Natalie Pesqueira

Staff Writer

Sacheen Littlefeather, Native American actress, model and activist died at the age of 75 on October 3, 2022. Littlefeather was an Apache and Yaqui Native American who made history at the 45th Academy Awards in 1973 when she declined Marlon Brando’s Best Actor Award on his behalf, which he received for his performance in The Godfather. She was the first Native American woman to stand on the Oscar stage. Brando declined the Oscar to protest Hollywood’s portrayal of Native Americans. His protest was to bring attention to the Wounded Knee occupation in South Dakota. 

When Littlefeather went onstage to decline the award, she was met with hesitant applause and booing from the audience. Thirty years after the incident took place, Littlefeather claimed that as she walked offstage, actor John Wayne had to be restrained by six security guards to prevent him from attacking her and pulling her offstage. Littlefeather later claimed that it was “the most violent moment that had ever taken place at the Academy Awards.” Fact checkers later tried to debunk whether or not Wayne actually tried to attack her. There is still confusion in the industry over what actually happened between her and Wayne the night of the Oscars. 

Sacheen Littlefeather was born Marie Louise Cruz on November 14, 1946. Her mother was white and her father was a member of the White Mountain Apache and Yaqui descent. When she was in college, Littlefeather began exploring her Native American ancestry while she was a student at California State College at Hayward, which has since been renamed California State University, East Bay. After participating in the occupation of Alcatraz, a nineteen month long occupation by 89 Native American students, she took the name Sacheen Littlefeather after a name her father used to call her. 

With aspirations to become an actress, Littlefeather participated in several beauty pageants and booked radio gigs and television commercials, which led to her becoming a member of the Screen Actors Guild. She was also a model, having appeared in a spread called “Makeup for Minorities” in the San Francisco Examiner

Accounts of how Littlefeather and Brando met vary, but Littlefeather said that the two met through her neighbor, Academy Award winning director Francis Ford Coppola. Coppola was nominated for the Academy Award for Best Director for The Godfather at the 45th award ceremony, having worked with Brando on the film. 

After Littlefeather declined Brando’s Oscar award, the Academy banned accepting a role by proxy. Littlefeather was then met with setbacks and mistreatment from Hollywood after the awards, and she soon stopped pursuing roles as an actress. She claimed she was “red listed” from Hollywood, and was the subject of controversies surrounding her Native American ancestry. She continued with her activism throughout her life, co-founding the American Indian Registry for Performing Arts and sitting on the board of directors of the American Indian AIDS Institute of San Francisco.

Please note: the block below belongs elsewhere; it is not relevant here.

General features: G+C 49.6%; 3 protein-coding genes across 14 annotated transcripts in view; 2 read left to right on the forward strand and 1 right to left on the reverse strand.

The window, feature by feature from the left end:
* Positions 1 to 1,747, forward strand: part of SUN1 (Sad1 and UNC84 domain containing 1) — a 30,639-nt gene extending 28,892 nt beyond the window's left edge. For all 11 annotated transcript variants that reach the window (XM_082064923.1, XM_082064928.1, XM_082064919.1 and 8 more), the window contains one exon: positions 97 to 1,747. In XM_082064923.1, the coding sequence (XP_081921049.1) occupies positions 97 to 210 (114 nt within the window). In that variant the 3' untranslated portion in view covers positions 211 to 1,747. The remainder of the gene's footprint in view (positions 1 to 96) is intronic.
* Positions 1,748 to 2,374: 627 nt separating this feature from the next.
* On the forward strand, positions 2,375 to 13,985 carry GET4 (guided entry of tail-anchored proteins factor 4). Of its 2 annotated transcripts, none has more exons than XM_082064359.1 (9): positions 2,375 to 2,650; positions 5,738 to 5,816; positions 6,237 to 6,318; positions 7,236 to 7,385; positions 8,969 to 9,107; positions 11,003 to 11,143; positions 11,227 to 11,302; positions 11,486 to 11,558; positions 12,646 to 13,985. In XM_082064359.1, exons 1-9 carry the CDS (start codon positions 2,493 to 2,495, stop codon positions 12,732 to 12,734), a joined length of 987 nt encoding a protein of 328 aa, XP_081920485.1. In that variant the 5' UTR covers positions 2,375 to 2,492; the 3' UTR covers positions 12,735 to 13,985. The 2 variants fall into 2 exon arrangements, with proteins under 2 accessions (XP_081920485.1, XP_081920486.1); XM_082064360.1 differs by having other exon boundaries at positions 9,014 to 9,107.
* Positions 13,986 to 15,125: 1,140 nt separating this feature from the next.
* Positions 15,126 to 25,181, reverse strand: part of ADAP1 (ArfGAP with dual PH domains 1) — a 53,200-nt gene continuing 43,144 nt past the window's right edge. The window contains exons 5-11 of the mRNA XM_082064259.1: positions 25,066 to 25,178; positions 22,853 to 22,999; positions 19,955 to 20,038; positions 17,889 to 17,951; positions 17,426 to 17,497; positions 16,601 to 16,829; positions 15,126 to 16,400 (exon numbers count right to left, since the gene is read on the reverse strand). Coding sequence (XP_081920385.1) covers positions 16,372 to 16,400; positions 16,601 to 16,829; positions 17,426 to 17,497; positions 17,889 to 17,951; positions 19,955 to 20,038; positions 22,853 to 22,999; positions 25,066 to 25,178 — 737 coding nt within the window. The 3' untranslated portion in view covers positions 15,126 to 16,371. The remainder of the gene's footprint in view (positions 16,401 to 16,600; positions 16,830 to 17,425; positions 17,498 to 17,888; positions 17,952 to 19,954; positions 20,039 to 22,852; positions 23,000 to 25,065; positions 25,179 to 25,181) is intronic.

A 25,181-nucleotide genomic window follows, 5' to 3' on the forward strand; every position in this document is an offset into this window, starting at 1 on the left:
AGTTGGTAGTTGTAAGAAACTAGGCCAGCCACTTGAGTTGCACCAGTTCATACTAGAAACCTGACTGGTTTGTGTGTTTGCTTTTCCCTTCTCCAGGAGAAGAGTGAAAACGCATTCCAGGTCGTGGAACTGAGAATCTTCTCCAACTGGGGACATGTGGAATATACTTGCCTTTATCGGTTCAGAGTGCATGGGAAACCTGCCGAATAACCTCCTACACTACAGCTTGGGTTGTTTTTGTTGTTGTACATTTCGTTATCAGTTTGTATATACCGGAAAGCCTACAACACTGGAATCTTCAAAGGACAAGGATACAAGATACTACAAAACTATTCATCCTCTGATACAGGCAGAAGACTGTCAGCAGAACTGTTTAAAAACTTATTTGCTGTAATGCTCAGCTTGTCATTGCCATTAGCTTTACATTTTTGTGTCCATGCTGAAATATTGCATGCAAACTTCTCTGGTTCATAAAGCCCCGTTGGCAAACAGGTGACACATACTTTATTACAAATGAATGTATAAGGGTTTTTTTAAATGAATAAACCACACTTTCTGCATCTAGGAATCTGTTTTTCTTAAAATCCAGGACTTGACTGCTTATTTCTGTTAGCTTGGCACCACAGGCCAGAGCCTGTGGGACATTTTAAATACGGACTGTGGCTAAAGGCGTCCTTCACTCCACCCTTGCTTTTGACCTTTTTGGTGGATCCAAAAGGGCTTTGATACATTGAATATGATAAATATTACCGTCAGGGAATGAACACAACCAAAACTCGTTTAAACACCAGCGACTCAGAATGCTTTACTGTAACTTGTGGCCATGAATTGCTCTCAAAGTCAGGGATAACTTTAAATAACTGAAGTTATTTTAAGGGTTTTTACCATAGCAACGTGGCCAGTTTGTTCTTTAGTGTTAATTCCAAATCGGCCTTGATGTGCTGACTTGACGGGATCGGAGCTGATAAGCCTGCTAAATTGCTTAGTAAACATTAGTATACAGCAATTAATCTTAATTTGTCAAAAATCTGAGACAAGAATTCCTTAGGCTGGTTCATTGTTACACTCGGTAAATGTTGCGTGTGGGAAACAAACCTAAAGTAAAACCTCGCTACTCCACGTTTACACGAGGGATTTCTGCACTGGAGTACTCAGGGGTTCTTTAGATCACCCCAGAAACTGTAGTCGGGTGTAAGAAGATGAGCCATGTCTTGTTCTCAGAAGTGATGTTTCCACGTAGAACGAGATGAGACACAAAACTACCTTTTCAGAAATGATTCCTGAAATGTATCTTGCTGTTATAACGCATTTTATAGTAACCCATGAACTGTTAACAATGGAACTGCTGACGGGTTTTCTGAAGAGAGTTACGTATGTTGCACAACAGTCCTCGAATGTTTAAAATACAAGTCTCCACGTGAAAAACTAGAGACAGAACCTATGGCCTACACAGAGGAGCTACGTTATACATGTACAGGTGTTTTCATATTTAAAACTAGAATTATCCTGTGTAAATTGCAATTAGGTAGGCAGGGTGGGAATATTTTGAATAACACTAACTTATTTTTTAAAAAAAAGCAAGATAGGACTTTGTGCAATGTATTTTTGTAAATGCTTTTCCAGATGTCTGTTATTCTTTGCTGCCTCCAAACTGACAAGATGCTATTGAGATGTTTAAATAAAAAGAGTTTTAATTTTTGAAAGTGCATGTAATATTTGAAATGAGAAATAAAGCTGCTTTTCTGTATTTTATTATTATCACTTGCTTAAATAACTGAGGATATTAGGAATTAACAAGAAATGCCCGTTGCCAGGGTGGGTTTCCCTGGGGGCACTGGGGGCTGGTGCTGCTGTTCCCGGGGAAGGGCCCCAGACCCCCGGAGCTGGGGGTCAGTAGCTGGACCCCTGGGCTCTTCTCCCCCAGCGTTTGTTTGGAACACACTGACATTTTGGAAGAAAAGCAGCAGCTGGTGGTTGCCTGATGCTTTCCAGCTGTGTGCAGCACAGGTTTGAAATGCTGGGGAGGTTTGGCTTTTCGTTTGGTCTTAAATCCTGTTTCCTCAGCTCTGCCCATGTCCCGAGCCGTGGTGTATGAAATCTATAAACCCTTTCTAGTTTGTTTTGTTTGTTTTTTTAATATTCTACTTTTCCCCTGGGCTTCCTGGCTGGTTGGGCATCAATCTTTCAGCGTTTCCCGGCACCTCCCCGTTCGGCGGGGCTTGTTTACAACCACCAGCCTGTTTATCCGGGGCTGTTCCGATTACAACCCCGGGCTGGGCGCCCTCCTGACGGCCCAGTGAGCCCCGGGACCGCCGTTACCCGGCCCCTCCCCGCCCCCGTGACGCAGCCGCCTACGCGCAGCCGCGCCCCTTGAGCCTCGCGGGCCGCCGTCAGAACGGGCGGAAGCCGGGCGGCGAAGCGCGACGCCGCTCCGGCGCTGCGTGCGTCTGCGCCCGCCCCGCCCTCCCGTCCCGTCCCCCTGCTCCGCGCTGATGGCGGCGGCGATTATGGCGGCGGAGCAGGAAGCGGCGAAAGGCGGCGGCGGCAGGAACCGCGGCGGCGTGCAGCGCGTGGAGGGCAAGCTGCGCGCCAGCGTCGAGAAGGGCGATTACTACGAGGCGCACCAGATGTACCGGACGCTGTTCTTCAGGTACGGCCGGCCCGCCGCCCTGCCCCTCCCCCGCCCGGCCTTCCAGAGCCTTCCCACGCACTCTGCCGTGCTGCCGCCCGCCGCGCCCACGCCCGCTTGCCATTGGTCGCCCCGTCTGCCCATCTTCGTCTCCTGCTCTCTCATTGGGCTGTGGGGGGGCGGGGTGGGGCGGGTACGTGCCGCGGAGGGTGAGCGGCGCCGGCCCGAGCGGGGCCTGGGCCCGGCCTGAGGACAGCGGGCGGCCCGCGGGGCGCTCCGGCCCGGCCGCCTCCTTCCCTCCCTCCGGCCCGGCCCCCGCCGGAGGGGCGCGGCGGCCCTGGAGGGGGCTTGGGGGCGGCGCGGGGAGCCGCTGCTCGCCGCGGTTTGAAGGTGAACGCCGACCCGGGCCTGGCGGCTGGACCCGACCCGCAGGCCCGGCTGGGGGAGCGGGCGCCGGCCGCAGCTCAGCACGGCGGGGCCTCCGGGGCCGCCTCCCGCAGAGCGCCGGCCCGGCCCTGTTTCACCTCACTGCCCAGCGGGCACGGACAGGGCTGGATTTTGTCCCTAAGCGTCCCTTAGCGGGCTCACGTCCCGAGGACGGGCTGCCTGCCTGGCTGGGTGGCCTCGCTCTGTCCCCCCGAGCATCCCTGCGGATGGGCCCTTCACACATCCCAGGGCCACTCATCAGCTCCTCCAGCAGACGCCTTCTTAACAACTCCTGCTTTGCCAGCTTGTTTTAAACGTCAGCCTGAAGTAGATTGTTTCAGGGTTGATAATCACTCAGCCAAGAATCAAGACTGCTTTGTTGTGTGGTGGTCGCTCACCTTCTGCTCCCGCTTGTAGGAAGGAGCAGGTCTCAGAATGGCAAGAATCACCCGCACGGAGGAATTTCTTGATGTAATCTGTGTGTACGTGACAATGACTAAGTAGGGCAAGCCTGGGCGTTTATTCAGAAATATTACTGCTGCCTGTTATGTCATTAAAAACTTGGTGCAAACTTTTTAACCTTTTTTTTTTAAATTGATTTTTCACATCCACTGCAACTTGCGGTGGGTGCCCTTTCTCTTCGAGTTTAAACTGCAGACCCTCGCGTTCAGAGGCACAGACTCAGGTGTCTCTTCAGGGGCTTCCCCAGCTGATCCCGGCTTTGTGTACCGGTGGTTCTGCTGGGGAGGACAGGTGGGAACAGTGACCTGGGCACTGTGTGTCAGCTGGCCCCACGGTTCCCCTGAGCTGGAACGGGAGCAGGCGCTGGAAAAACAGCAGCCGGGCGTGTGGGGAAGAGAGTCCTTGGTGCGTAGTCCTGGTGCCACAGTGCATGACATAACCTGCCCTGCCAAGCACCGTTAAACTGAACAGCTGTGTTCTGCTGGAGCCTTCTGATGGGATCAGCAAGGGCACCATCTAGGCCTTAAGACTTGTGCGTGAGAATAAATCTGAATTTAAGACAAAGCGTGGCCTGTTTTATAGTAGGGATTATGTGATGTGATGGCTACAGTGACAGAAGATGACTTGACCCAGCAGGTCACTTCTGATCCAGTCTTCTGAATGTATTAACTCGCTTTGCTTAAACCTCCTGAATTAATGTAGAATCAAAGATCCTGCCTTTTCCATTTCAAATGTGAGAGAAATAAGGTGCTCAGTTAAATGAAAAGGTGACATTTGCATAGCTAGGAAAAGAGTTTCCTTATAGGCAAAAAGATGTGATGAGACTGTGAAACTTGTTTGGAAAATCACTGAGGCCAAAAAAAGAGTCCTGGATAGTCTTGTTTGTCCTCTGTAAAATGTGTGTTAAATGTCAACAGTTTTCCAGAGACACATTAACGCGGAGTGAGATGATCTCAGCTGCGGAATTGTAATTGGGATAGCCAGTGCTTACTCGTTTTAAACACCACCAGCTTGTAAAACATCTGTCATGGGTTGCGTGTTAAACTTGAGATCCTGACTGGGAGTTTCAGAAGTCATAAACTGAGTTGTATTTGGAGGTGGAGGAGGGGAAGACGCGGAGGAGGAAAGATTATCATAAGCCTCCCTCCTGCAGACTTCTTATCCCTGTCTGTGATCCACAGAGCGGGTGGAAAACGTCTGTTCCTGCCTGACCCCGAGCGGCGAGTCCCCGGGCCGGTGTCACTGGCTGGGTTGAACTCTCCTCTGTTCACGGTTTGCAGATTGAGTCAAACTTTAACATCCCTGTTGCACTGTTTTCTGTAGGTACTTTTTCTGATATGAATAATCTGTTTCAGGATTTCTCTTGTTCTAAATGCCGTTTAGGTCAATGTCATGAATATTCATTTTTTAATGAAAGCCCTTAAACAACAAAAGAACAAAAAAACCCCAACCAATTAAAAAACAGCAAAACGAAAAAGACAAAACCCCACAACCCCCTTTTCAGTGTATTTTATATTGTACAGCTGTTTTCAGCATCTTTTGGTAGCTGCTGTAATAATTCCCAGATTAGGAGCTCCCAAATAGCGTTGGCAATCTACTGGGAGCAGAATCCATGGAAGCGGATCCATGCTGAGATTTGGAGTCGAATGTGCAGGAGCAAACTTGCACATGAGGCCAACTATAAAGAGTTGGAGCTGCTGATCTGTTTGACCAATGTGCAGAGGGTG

Nearly 50 years after the 1973 awards show, the Academy issued an official apology to Littlefeather in June 2022 after the years of ridicule and mistreatment she faced following the awards. The Academy Museum sent a letter to Littlefeather from the Academy’s president, David Rubin. In the letter, he said her acceptance speech was “a powerful statement that continues to remind us of the necessity of respect and the importance of human dignity.” He continued, “[t]he abuse you endured because of this statement was unwarranted and unjustified. The emotional burden you have lived through and the cost to your own career in our industry are irreparable. For too long the courage you showed has been unacknowledged. For this, we offer both our deepest apologies and our sincere admiration.” In response to the letter, Littlefeather said “[r]egarding the Academy’s apology to me, we Indians are very patient people — it’s only been 50 years! We need to keep our sense of humor about this at all times. It’s our method of survival.”

Just two weeks before her death, the Academy Museum hosted An Evening with Sacheen Littlefeather, “a special celebration of live Native American performances featuring a long-awaited statement of apology from the Academy.” The evening consisted of a formal apology from the Academy; a land acknowledgment of the Tongva Gabrieleno Tribe, and performances by Native American artists handpicked by Littlefeather. “I am here accepting this apology not only for me alone, but as an acknowledgment, knowing that it was not only for me but for all of our Nations, who all so need to hear and deserve this apology,” Littlefeather said.

In an email sent to the New York Times, her family confirmed that she died of breast cancer surrounded by friends and family. The Academy announced Littlefeather’s death on Twitter, with the quote “When I am gone, always be reminded that whenever you stand for your truth, you will be keeping my voice and the voices of our Nations and our people alive. I remain Sacheen Littlefeather. Thank you.” 

Image Courtesy of Frazen Harrison/Getty Images


In collaboration by Quaker Campus staff members.
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